And that doesn't even get to what Tapley does best. He is a lights-out shooter. He shot better than 43 percent from three-point range in 2011-12. And if you watched the Mountain West championship game, you saw Tapley isn't afraid to shoot from anywhere.
When he catches fire, he's nearly unstoppable. Early in the season, he was leading the Mountain West in overall field-goal percentage before cooling down slightly.
In my mind, he's a lesser-known version of Arron Afflalo. Click here for a comparison of the two in each player's junior season.
At 5'11", Casper Ware is undersized and unknown to much of the college-basketball world. Something tells me that's about to change this week, if it hasn't already.
In the Big West title game against UCSB, Ware poured in 33 points while dishing out six assists. Amazingly, the 33 points weren't even a season high in scoring (he had 38 against Pacific on Feb. 9).
For the season, Ware shot 40 percent and 36.7 from three-point range. He was 80 percent from the foul line and finished with 17.4 points per game.
He also managed 3.3 assists to go along with 2.4 rebounds per game. And he was good for 1.4 steals per game.
Combined with a healthy Larry Anderson, Casper Ware and "The Beach" have a chance to make some noise this postseason.
Make no mistake about it, Murray State's Isaiah Canaan is a scorer first and foremost. That is not to say that he cannot distribute; he did assist on hoops 3.7 times per game. And he grabbed 3.3 rebounds per game.
But the 6' guard made his mark on the Racers' incredible year with 48 percent shooting, including an incredible 47 percent from three. And his 84 percent from the free-throw line isn't too shabby, either.
He was one of the most efficient offensive players in the country—a big reason this Racers team had such a remarkable season.
Put it this way: Don't be surprised if Canaan's name is one you see filling up the score sheet quite often this weekend.
The 6'6" sophomore guard and son of NBA great Tim Hardaway, Tim Jr. is a much different player. He isn't a great shooter like his father, nor is he a dime-dropper. What Hardaway does well is get into the lane and hit tough shots. He's a 42 percent shooter for the season.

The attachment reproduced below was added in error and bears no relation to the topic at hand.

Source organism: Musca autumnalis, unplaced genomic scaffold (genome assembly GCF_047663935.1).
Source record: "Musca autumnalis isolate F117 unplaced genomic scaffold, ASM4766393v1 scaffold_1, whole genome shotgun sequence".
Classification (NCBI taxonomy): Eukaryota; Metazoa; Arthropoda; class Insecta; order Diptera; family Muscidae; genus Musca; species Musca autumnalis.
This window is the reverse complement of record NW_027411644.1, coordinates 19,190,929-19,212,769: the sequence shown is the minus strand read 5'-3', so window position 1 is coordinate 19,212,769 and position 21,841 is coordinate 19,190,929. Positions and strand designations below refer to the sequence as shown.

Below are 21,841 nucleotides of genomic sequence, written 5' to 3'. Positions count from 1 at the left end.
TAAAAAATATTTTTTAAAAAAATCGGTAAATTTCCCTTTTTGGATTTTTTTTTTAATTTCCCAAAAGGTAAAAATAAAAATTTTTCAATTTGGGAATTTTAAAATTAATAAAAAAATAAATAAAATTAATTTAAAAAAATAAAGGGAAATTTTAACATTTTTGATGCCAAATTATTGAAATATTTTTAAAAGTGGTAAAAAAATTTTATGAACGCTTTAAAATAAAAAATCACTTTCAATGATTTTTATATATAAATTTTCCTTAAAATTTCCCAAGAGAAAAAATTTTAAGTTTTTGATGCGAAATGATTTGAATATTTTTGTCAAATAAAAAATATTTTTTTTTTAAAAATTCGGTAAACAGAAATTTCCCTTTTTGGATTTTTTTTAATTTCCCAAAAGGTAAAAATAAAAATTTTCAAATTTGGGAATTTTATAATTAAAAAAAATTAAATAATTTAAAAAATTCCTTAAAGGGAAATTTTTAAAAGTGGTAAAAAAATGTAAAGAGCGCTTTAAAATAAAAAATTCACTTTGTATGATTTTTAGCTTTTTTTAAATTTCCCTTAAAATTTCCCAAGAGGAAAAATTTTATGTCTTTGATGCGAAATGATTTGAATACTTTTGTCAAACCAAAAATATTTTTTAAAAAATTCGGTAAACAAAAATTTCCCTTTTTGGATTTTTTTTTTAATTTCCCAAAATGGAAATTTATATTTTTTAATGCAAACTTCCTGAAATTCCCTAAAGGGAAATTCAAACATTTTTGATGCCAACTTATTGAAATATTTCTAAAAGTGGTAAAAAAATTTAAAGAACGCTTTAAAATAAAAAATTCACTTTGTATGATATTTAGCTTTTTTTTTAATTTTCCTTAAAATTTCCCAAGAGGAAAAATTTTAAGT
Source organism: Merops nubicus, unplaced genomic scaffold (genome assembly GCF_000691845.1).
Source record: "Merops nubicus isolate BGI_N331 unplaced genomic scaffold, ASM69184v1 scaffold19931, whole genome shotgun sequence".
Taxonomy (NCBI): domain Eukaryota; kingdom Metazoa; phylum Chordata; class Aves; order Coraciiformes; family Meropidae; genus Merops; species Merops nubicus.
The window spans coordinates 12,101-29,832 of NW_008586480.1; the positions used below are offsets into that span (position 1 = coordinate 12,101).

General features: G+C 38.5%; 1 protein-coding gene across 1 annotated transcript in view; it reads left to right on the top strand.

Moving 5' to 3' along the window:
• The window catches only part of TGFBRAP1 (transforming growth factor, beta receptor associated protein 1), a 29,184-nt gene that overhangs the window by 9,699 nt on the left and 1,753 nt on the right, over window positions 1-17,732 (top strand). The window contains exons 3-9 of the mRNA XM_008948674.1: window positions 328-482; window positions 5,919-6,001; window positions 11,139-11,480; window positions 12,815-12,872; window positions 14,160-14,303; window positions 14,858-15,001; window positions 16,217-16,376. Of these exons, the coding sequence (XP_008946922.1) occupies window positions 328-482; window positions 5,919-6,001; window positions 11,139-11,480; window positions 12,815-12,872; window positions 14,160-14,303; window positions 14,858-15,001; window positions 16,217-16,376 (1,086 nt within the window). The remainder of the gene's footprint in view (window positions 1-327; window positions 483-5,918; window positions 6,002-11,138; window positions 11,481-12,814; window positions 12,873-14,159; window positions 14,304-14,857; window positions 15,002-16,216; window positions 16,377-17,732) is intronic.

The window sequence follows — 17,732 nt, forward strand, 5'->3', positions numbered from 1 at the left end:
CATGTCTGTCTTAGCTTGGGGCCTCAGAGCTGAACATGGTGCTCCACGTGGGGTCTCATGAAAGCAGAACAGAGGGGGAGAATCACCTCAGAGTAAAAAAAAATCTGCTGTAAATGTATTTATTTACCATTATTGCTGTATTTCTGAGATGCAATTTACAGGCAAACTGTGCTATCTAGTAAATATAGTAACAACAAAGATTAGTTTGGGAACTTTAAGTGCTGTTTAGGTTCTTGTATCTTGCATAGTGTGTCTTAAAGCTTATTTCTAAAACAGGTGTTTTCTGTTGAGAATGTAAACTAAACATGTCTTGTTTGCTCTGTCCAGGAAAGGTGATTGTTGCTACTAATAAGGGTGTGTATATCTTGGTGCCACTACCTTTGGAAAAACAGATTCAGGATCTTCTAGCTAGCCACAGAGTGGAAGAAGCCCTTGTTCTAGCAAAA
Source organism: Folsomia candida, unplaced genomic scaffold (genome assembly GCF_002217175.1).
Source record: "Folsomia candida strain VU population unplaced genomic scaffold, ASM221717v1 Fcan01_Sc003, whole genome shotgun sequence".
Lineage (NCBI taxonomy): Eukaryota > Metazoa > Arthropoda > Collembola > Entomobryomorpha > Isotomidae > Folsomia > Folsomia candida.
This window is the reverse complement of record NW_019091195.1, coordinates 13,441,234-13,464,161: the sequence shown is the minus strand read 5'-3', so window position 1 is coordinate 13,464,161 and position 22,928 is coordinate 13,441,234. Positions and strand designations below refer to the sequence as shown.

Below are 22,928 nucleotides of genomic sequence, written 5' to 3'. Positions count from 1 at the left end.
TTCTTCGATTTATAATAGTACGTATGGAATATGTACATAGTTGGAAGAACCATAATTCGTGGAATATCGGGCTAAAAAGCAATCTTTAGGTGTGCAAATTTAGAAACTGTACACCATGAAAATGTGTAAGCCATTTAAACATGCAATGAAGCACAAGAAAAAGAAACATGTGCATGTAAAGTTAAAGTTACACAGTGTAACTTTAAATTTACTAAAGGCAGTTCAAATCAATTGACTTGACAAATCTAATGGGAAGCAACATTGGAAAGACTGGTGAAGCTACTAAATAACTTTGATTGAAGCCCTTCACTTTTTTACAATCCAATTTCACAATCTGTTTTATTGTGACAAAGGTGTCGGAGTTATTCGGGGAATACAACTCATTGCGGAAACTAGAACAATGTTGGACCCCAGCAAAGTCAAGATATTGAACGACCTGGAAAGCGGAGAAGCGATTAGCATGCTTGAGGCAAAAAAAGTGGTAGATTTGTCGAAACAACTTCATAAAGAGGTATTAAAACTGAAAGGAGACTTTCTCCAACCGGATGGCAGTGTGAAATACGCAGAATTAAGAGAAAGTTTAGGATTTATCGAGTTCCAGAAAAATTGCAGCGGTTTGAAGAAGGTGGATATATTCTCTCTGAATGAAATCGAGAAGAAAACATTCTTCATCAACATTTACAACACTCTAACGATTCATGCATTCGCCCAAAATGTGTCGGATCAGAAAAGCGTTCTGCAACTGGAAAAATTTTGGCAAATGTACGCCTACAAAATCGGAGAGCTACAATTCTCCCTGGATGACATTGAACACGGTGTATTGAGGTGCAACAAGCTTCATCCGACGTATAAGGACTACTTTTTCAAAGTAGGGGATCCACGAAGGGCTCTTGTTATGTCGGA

From an efficiency standpoint, Hardaway Jr. really isn't very good. But, he is a dangerous player and one opposing teams must be prepared for and ready to slow down. His size presents quite a challenge.
As he learns how to use that size, he should become a better distributor, and with increased strength, he ought to get to the free-throw line even more than he does now. That is the area in which he currently excels, yet he can get better.
As he does, his entire game will improve. Based on his name alone, we know Hardaway is a tremendous talent. Now he just has to put it all together.
The 6'4" son-of-a-coach has been a bit of a revelation for Coach K and the Duke Blue Devils. Granted, the team's point guard for part of last year, Kyrie Irving, is tearing up the NBA in his rookie season, but Austin Rivers has been remarkably consistent and shown a great desire to call his own number at the most important times.
With nearly 16 points and 2.1 assists per game, Rivers is clearly a shoot-first point guard. His offensive-efficiency rating ranks him just 36th in his own conference, but those numbers figure to improve should Rivers return to school another year.
The Blue Devils will likely be fine a year from now regardless, but Rivers' presence would put them in position to earn Coach K another title. This season, Rivers' presence likely won't get them that far. However, that says a lot more about the team around him than it does Rivers himself.
Kendall Marshall isn't going to wow anyone with his shooting or scoring ability. By point-guard standards, those numbers aren't great for a marquee player. But his lefty release does give him an advantage in his ability to get his shot off, since most defenders aren't used to facing a southpaw.
It also aides him in his ball-handling and when he uses the one-hand pass to teammates on the break or off the pick-and-roll. His ability to penetrate and find teammates has made this one of the most dangerous offensive teams in America.
We all know Roy Williams loves to play uptempo basketball, but Marshall is the best point guard he has had in the half court. Because of Marshall and the talent around him, Carolina is just as comfortable playing a slow game as they are in a track meet.
When a college point guard is averaging nearly 10 assists per game, you know that player has tremendous vision and ability to put the ball in a precise location. That is exactly what Marshall does, and it is the reason Carolina is not a team anyone wants to mess with this March.